tomato sun burn


Hi Master Gardeners team! I ve had my tomato seedlings since mid march indoors… due to this cold spring we are having, I am hardening them off but looks like many leafs got sun burned, paper like shiny silvery color on them. I read it could be sunburn or excess fertilizer (I did fertilize them) I am wondering what to do as I cant afford to discard them. Should I pinch affected leaves off? Plants are eager to go out to the yard, its been a long time inside.


Thank-you for consulting Toronto Master Gardeners with your question.

While fertilizer can certainly cause the kind of whitening of leaves you have noticed on your tomato plants, the fact that you are in the process of hardening them off and they have just had their first major exposure to sunlight makes sunburn on the leaves a more likely cause of the problem. When you first bring your plants into the sunlight, they should be put in a shady spot for a few days. They should also be protected from any strong winds as this can also cause the leaves to scorch. Ensure that your plants are well watered. Avoid any fertilizer for the first week or two outside.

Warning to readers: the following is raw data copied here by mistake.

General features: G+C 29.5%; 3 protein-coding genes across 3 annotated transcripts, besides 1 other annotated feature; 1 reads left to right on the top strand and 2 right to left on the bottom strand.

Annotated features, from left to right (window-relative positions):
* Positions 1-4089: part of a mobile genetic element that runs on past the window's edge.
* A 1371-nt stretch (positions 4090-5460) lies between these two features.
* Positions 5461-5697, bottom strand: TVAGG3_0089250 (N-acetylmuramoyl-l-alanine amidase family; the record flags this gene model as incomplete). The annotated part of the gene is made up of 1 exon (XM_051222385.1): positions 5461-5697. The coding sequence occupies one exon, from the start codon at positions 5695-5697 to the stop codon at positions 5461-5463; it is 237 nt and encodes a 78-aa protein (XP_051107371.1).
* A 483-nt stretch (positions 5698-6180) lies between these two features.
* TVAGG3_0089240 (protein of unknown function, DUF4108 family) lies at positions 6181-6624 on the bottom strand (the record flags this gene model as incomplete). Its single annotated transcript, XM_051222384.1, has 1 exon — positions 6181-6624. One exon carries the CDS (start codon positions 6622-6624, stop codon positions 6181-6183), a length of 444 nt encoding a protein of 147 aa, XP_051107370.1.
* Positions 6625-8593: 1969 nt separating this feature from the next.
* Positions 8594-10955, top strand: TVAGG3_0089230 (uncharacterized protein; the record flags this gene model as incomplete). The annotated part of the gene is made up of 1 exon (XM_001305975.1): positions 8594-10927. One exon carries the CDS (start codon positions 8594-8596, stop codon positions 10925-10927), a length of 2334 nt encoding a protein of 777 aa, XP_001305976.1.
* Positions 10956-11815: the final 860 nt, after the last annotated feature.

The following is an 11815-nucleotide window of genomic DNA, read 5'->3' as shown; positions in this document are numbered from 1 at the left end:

You can proceed with this approach with your plants. Hopefully, they will have enough unharmed leaves or leaf area to continue to photosynthesize and produce food for your plants. It is better to leave the scorched leaves on the plant unless they wither and become crisp. In this instance you should remove the dead leaf material so that it does not become a magnet for disease. But as long as there is any green on the leaves they are essential to the growth of the plants.


Good luck with your tomato crop!